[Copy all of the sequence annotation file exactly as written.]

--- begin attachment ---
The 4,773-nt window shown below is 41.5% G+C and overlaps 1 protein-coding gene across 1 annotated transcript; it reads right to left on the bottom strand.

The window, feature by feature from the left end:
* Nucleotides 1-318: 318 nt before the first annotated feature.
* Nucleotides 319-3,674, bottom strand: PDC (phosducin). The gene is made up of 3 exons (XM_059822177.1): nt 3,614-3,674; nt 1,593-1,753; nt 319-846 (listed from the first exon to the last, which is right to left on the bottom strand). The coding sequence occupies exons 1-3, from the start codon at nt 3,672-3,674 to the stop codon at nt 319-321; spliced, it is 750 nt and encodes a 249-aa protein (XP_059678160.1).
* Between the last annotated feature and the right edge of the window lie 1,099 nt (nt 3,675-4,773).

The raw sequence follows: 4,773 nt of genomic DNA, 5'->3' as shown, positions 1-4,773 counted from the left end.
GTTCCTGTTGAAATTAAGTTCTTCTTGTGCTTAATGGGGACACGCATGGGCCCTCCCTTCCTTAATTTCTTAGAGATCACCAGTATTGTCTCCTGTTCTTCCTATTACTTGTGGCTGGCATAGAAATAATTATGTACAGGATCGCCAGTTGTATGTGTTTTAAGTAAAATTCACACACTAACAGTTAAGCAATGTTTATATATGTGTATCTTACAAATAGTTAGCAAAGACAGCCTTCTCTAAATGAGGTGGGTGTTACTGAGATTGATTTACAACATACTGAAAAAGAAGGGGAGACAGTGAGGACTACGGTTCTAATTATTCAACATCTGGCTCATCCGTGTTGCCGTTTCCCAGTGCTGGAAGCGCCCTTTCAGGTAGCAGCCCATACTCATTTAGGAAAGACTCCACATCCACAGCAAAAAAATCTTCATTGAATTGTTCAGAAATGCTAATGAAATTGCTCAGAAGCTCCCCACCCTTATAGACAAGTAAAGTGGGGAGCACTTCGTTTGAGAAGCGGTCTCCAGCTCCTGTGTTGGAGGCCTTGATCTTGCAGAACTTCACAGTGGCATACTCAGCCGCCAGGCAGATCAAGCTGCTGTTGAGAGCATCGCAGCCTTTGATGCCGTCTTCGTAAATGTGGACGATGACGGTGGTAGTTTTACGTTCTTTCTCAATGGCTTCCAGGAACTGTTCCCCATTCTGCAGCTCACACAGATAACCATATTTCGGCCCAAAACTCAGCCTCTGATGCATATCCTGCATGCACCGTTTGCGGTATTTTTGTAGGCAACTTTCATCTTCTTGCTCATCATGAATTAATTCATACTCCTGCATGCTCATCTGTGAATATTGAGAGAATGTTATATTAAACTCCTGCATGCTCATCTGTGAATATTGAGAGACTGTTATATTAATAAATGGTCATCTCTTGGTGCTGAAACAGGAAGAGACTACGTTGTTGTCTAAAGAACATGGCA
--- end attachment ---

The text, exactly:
The 4,773-nt window shown below is 41.5% G+C and overlaps 1 protein-coding gene across 1 annotated transcript; it reads right to left on the bottom strand.

The window, feature by feature from the left end:
* Nucleotides 1-318: 318 nt before the first annotated feature.
* Nucleotides 319-3,674, bottom strand: PDC (phosducin). The gene is made up of 3 exons (XM_059822177.1): nt 3,614-3,674; nt 1,593-1,753; nt 319-846 (listed from the first exon to the last, which is right to left on the bottom strand). The coding sequence occupies exons 1-3, from the start codon at nt 3,672-3,674 to the stop codon at nt 319-321; spliced, it is 750 nt and encodes a 249-aa protein (XP_059678160.1).
* Between the last annotated feature and the right edge of the window lie 1,099 nt (nt 3,675-4,773).

The raw sequence follows: 4,773 nt of genomic DNA, 5'->3' as shown, positions 1-4,773 counted from the left end.
GTTCCTGTTGAAATTAAGTTCTTCTTGTGCTTAATGGGGACACGCATGGGCCCTCCCTTCCTTAATTTCTTAGAGATCACCAGTATTGTCTCCTGTTCTTCCTATTACTTGTGGCTGGCATAGAAATAATTATGTACAGGATCGCCAGTTGTATGTGTTTTAAGTAAAATTCACACACTAACAGTTAAGCAATGTTTATATATGTGTATCTTACAAATAGTTAGCAAAGACAGCCTTCTCTAAATGAGGTGGGTGTTACTGAGATTGATTTACAACATACTGAAAAAGAAGGGGAGACAGTGAGGACTACGGTTCTAATTATTCAACATCTGGCTCATCCGTGTTGCCGTTTCCCAGTGCTGGAAGCGCCCTTTCAGGTAGCAGCCCATACTCATTTAGGAAAGACTCCACATCCACAGCAAAAAAATCTTCATTGAATTGTTCAGAAATGCTAATGAAATTGCTCAGAAGCTCCCCACCCTTATAGACAAGTAAAGTGGGGAGCACTTCGTTTGAGAAGCGGTCTCCAGCTCCTGTGTTGGAGGCCTTGATCTTGCAGAACTTCACAGTGGCATACTCAGCCGCCAGGCAGATCAAGCTGCTGTTGAGAGCATCGCAGCCTTTGATGCCGTCTTCGTAAATGTGGACGATGACGGTGGTAGTTTTACGTTCTTTCTCAATGGCTTCCAGGAACTGTTCCCCATTCTGCAGCTCACACAGATAACCATATTTCGGCCCAAAACTCAGCCTCTGATGCATATCCTGCATGCACCGTTTGCGGTATTTTTGTAGGCAACTTTCATCTTCTTGCTCATCATGAATTAATTCATACTCCTGCATGCTCATCTGTGAATATTGAGAGAATGTTATATTAAACTCCTGCATGCTCATCTGTGAATATTGAGAGACTGTTATATTAATAAATGGTCATCTCTTGGTGCTGAAACAGGAAGAGACTACGTTGTTGTCTAAAGAACATGGCA